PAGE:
If you mean disabling the shields from the tray icon, then that's one of the reasons the password protection is there - if you set up a password, you can't automate it with similar tools (not knowing the password; actually, not even if you know it).
If you're talking about the self-defense prompt, then AutoHotkey or similar tools won't work (just like they wouldn't work e.g. for the UAC prompt) - you can try
Generally, you can try to stop avast! service via Service Manager (from the command-line) - you should get the mentioned prompt. For avast! UI process, there's no normal channel, you'd have to use some of the hacks you mentioned.
Okay, thanks. So I could use either 'net stop' or 'sc stop' (SC = service controller utility) to disable the shields but first get the user prompt to allow the disable. Apparently the popup alert is part of the shutdown method for the service (which is good and acceptable).
I ran "sc query" to see if there was a shorter service name than the display name but, nope, have to use "avast! Antivirus". So either of the following might work:
net stop "avast! Antivirus"
sc stop "avast! Antivirus"
Alas, they didn't work. Instead the return status was:
[SC] ControlService FAILED 101:
The service cannot accept control messages at this time.
This was because I already used the Services Manager (services.msc) and tried to stop it there. When Avast showed its popup prompt, I opted for “No” (do not disable shields). The problem is that Windows doesn't get an updated status from the service which results in Windows thinking the service is still in "stopping" state (STOP_PENDING). During that state, you cannot start or stop a service so a subsequent test would fail. This means if I elect to keep the service running that Windows continues to see it in a pending state. You have to restart the computer to get Windows unstuck from this service state. Can't use "taskkill /f /im "avastsvc.exe"" (get "access denied" status) since Avast protects itself from termination.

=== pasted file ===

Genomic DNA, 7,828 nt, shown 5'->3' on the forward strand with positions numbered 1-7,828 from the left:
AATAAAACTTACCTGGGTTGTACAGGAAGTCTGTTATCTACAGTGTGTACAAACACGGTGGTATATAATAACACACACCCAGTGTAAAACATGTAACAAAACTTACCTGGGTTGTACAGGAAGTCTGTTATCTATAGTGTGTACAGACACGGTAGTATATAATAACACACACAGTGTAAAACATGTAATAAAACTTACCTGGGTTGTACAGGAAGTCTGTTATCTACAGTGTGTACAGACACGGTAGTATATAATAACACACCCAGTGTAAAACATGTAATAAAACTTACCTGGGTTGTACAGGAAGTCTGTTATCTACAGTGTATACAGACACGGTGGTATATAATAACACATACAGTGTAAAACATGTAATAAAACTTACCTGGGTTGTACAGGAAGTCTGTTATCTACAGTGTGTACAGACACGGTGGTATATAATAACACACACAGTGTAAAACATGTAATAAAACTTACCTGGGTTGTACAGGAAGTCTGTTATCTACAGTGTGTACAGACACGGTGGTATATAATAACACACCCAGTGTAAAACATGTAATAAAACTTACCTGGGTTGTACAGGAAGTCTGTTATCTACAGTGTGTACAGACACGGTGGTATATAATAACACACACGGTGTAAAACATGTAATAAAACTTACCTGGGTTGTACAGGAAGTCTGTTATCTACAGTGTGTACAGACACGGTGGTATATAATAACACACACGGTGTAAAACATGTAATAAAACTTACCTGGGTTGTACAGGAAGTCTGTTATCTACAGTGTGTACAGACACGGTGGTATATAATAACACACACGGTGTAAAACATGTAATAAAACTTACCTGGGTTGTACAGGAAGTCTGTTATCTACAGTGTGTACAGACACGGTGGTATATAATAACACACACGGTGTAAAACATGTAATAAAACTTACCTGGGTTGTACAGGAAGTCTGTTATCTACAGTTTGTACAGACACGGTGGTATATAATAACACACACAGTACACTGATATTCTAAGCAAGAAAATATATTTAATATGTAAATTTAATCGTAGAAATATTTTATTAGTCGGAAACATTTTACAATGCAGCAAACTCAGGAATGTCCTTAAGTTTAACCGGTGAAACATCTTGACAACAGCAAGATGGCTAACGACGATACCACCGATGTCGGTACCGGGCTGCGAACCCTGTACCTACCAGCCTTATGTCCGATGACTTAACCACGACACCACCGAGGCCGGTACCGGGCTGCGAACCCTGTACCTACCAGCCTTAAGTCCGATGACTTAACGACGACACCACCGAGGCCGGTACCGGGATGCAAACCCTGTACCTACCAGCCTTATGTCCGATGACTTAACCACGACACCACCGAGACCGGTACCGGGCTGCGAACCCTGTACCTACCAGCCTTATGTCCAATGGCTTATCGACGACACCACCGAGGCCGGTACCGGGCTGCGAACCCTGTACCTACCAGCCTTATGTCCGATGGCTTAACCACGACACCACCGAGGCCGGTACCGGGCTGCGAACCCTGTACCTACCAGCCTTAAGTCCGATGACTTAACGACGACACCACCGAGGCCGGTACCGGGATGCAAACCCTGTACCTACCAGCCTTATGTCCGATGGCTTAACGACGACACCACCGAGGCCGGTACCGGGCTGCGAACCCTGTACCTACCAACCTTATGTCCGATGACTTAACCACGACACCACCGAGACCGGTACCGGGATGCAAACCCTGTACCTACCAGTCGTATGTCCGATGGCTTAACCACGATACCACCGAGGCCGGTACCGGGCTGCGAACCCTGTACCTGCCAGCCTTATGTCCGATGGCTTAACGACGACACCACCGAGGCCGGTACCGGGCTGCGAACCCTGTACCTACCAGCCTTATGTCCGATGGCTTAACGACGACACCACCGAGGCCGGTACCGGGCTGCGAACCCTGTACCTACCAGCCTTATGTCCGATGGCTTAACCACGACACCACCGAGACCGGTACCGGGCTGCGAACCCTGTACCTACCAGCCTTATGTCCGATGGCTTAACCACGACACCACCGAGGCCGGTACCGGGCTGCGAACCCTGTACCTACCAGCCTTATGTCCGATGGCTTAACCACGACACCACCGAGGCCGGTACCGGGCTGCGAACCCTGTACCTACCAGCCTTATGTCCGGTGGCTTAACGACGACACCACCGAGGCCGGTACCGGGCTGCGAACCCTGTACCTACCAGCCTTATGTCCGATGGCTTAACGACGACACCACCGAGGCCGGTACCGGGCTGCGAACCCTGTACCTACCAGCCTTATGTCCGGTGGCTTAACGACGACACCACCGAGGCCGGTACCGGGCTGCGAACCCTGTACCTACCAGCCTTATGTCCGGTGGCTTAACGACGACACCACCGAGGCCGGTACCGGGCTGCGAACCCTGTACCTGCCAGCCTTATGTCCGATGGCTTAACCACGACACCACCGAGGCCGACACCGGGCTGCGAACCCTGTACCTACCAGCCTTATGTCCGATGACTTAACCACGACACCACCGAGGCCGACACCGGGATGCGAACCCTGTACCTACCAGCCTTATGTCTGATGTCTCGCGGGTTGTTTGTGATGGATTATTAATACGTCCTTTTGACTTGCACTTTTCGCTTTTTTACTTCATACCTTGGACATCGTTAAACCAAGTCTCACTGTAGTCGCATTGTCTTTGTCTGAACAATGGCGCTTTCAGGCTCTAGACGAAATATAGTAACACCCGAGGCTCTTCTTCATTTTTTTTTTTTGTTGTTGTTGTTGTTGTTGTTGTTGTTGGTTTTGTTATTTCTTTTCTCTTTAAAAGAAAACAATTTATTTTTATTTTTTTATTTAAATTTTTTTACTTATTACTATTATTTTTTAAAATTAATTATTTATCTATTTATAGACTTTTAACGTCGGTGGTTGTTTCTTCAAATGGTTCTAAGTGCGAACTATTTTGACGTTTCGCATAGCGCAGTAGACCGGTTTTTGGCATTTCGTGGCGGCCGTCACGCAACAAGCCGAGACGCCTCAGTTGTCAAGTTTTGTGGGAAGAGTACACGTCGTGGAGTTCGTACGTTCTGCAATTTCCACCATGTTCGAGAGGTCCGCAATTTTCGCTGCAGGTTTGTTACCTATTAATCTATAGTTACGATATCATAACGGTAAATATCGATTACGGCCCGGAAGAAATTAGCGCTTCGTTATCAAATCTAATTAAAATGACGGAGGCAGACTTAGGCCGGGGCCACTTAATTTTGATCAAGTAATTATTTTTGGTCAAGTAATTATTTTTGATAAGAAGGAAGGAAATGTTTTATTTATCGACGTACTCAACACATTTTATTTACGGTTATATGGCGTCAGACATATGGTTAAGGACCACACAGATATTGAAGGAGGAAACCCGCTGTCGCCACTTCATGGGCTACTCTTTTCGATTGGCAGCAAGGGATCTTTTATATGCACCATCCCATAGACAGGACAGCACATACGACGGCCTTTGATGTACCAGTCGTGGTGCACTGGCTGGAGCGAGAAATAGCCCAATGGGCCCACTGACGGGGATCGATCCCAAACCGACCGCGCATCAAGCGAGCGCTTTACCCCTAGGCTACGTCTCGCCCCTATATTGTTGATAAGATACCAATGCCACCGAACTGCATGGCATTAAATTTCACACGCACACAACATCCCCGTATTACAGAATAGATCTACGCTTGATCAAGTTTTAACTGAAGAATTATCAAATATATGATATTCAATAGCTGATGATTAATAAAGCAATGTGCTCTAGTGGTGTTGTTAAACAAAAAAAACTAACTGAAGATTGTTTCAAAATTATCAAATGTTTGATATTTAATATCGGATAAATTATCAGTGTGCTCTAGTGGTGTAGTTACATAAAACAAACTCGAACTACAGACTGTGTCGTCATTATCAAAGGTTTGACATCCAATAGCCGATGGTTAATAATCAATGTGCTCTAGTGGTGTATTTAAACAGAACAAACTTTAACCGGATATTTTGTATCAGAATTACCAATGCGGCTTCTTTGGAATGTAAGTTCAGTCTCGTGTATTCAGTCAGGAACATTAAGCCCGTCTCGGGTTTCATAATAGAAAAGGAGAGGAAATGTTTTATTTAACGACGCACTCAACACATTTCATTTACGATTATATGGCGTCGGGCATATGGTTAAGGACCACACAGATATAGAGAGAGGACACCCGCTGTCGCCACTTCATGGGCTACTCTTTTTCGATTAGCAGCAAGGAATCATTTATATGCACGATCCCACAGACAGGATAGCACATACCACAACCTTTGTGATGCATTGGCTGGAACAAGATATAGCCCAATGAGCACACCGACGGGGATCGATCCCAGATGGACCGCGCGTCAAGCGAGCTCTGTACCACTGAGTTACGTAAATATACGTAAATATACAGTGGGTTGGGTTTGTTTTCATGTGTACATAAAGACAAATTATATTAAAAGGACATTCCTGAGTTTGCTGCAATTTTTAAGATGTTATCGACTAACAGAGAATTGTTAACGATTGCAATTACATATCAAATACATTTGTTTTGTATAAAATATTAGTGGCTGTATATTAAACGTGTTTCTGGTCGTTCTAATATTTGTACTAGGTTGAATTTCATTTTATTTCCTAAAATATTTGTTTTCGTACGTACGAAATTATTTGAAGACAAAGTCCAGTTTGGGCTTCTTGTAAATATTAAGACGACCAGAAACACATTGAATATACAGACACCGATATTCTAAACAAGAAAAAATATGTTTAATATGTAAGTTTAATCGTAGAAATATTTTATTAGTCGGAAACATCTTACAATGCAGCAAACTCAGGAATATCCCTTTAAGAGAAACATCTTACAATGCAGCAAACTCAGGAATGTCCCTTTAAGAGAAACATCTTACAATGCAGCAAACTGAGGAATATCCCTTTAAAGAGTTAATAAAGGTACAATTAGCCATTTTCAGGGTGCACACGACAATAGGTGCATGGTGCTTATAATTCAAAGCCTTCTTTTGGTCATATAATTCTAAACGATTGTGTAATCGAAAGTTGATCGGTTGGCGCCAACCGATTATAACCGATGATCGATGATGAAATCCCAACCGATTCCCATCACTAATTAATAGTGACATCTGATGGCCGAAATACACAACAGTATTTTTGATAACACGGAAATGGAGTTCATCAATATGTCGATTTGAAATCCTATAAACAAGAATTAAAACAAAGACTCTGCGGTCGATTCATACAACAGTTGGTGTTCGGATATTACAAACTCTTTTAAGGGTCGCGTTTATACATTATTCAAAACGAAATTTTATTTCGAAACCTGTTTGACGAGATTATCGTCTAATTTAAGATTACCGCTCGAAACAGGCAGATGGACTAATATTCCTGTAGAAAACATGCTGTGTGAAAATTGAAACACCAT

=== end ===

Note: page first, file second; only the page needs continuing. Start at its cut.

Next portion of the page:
So after rebooting to get the service out of STOP_PENDING state, I stopped the service by running “sc stop “avast! Antivirus”” and selected “Yes” in the popup prompt. When I right-click on the Avast tray icon, yep, all shields are disabled. Since this was just stopping the service which is set to Automatic for startup on Windows load, it’ll be back and all shields up when I reboot (which is how to get out of Returnil’s safe mode with its disk virtualization).
So that’ll work as long as I don’t pick “No” in the popup prompt (which puts the service in pending state which means no further start or stop requests will be acknowledged). Since I’ll be manually instigating Returnil’s safe mode, I’ll see that popup prompt. If it were something scheduled or run without user intervention, Avast counts down on the “No” selection which means the service refuses to unload and it’ll get stuck in the STOP_PENDING state.
Thanks for that info. I didn’t look there because I had figured Avast’s self-protection would’ve prevented stopping its service. I didn’t even try because I presumed it wouldn’t work, but it does.